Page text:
During a recent visit to The University of Alabama, U.S. Geological Survey Director Dr. Jim Reilly touted his vision for USGS Water Resources, as well as what the future holds with its partnership with the Alabama Water Institute.
Reilly met with several members of the UA leadership and faculty members, including an online town hall in which he and USGS Associate Director for Water Resources Dr. Don Cline discussed the agency’s strategy for water.
“Water is the core solvent for any carbon lifeform, so without water we’re pretty well out of luck,” Reilly said. “It is the one agent that is going to stand atop pretty much everything we do.”
Reilly laid out USGS’ goals when it comes to water science strategy. The first is to provide society the information it needs regarding the amount and quality of water in all components of the water cycle, as well as helping understand the processes that determine water availability. As changes in climate, population, land use and management occur, they want to predict variables in the quantity and quality of water resources. He said they also want to elevate anticipation and response to water-related emergencies and strive to deliver timely data, analysis and tools anywhere in the U.S. to support water resource decisions.
USGS operates the largest water observation system in the country with more than 10,000 real-time streamgages, which provide in excess of 80,000 streamflow measurements per year. The agency also observes groundwater conditions at more than 17,000 wells and continuously monitors water quality at 2,100 stations.
With more than 1.2 billion water observation data requests in 2019, they are identifying ways to upgrade their capabilities. Reilly said they are working on the USGS Next Generation Water Observing System, which will gather higher-resolution, real-time data using modernized collection, storage and delivery methods. He said they want to get that data out more quickly to organizations that need it, and it’s becoming more imperative to collaborate with other entities.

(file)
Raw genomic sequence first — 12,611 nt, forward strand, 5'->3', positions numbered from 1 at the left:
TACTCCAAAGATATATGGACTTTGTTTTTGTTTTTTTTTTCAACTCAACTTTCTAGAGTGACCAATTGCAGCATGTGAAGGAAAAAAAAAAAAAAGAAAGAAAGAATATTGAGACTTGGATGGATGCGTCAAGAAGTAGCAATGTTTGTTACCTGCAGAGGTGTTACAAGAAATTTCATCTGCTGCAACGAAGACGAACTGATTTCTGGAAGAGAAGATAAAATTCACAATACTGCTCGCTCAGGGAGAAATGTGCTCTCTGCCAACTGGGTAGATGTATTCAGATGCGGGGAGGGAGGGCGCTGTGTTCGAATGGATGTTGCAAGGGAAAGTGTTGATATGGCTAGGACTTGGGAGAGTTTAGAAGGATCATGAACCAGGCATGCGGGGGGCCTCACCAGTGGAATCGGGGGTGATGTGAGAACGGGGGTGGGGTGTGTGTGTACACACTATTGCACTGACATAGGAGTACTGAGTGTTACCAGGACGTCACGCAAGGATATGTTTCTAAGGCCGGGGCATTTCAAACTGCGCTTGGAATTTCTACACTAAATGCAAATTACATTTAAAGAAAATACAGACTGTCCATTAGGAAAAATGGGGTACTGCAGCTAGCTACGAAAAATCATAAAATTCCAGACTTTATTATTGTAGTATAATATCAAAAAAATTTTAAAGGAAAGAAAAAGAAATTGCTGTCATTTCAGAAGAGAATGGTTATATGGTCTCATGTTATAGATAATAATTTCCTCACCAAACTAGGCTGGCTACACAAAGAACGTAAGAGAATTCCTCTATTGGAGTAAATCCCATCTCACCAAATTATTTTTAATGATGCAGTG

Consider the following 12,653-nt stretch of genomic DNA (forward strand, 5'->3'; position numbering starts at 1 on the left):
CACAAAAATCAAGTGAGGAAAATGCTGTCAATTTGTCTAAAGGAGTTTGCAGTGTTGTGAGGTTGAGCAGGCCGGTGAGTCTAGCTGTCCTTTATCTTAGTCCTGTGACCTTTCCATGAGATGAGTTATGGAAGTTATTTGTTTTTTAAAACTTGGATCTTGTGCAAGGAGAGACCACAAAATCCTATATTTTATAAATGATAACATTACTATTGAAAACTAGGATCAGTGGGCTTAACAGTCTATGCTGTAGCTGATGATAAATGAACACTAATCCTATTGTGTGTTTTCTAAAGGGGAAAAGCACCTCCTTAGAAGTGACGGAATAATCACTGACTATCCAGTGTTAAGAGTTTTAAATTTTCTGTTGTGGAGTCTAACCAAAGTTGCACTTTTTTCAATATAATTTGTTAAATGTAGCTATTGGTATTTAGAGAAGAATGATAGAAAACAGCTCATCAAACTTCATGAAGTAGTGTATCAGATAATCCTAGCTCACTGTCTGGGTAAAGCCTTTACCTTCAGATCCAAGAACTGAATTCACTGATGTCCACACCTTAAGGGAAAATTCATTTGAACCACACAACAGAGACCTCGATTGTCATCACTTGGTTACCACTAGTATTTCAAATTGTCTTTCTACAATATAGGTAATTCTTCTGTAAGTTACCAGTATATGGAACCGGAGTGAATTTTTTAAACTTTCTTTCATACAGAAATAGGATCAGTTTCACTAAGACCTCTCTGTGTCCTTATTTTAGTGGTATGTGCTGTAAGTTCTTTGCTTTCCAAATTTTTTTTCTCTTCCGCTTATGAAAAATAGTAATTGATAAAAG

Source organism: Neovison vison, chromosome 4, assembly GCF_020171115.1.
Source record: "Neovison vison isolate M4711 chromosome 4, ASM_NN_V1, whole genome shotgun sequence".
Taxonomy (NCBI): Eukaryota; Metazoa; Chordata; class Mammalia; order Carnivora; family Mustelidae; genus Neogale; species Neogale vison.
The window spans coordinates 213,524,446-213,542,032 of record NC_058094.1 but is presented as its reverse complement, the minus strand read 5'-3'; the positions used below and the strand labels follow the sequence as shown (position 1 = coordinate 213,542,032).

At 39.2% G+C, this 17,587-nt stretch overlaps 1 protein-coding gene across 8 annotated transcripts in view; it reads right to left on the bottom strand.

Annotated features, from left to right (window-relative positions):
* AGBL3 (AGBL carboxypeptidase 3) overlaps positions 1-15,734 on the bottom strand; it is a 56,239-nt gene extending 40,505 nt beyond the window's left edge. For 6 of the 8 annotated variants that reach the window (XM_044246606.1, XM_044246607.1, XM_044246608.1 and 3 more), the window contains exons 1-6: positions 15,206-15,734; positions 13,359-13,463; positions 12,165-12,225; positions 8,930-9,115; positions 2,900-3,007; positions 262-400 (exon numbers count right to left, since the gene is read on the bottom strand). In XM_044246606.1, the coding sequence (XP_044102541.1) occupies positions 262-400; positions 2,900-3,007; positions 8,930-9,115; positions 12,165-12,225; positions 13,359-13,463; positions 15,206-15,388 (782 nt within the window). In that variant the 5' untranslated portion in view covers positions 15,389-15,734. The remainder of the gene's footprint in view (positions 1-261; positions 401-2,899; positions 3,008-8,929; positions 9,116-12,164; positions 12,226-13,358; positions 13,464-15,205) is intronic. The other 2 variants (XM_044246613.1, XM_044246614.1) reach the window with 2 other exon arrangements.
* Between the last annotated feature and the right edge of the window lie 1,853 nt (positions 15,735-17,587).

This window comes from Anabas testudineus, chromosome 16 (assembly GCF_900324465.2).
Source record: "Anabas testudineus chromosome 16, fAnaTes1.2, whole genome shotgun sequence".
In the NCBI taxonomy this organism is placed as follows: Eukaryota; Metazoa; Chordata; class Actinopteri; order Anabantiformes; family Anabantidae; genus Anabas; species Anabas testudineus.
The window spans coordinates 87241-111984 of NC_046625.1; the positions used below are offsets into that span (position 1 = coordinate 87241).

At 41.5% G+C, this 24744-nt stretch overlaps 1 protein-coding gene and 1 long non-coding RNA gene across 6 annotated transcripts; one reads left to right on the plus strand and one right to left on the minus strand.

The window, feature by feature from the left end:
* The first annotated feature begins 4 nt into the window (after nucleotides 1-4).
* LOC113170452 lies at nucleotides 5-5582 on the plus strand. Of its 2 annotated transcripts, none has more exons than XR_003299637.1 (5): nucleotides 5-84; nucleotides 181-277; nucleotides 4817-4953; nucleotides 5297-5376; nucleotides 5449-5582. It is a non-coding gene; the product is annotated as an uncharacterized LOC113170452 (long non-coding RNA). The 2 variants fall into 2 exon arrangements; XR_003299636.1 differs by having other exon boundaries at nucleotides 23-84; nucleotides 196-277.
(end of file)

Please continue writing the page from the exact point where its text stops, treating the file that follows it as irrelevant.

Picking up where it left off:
“It’s now becoming integrated and will go interagency,” Reilly said. “There are lots of efforts that will go into this work that we’ll combine with NOAA, for example, which is one of the reasons we really like where we’re headed on The University of Alabama campus.”
Within the next few years, the USGS will have a physical home at UA. A new Hydrologic Instrumentation Facility, or H.I.F., will be constructed close to the current location of the AWI and NOAA’s National Water Center.
“It’s important because it’s the backbone of our entire observation framework,” Cline said. “Every instrument we have across the country, the streamgages, the groundwater wells, all the sampling we do, goes through the H.I.F. for tests and calibrations.”
Cline described the H.I.F. as a large hydrological laboratory with a variety of tanks, flumes and groundwater test facilities. It can take any instrument that is designed to measure water and test it to make sure it’s ready to go out into the field. He said it’s part of their national consistency program where all instruments are cross-calibrated against national standards.
Cline said one new feature for the UA-based H.I.F. is a research area as the current building is strictly operational. Included in that new section is a large-scale test water basin which will allow them to build and deconstruct any type of water containment they desire in an internally controlled lab setting.
“It will allow us to test new flow studies or new instrumentation,” said Cline. “It’ll give us many opportunities to innovate and interact with those activities.”
The new building at UA will replace the current H.I.F. in Bay St. Louis, Mississippi.
“The building we’re currently in was built to support the Apollo space program, so it’s pretty old,” said Cline. “We received funding to build a new state-of-the-art facility, so we chose the Tuscaloosa campus.”
Cline said the design process is almost complete, and construction should begin in the summer of 2021. It should be complete by the end of the following year.